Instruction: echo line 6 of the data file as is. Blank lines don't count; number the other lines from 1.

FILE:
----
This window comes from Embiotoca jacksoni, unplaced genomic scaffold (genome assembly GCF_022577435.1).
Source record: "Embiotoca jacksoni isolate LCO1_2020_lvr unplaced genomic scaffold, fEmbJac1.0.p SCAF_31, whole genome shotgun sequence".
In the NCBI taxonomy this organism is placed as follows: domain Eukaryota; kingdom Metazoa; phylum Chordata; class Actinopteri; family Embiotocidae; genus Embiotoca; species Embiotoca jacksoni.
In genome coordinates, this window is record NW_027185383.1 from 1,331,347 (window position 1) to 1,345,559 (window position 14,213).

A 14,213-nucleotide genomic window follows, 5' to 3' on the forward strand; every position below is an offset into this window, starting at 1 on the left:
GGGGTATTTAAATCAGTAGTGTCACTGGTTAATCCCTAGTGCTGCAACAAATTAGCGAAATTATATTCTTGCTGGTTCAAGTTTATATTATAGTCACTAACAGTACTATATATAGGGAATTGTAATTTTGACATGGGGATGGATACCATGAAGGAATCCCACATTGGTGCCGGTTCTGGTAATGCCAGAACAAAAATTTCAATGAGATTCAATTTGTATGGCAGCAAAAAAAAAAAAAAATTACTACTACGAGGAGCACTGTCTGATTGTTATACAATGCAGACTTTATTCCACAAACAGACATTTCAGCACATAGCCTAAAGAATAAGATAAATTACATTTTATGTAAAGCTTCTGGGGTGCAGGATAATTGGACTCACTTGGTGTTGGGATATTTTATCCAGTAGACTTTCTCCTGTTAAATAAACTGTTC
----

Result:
GGGGTATTTAAATCAGTAGTGTCACTGGTTAATCCCTAGTGCTGCAACAAATTAGCGAAATTATATTCTTGCTGGTTCAAGTTTATATTATAGTCACTAACAGTACTATATATAGGGAATTGTAATTTTGACATGGGGATGGATACCATGAAGGAATCCCACATTGGTGCCGGTTCTGGTAATGCCAGAACAAAAATTTCAATGAGATTCAATTTGTATGGCAGCAAAAAAAAAAAAAAATTACTACTACGAGGAGCACTGTCTGATTGTTATACAATGCAGACTTTATTCCACAAACAGACATTTCAGCACATAGCCTAAAGAATAAGATAAATTACATTTTATGTAAAGCTTCTGGGGTGCAGGATAATTGGACTCACTTGGTGTTGGGATATTTTATCCAGTAGACTTTCTCCTGTTAAATAAACTGTTC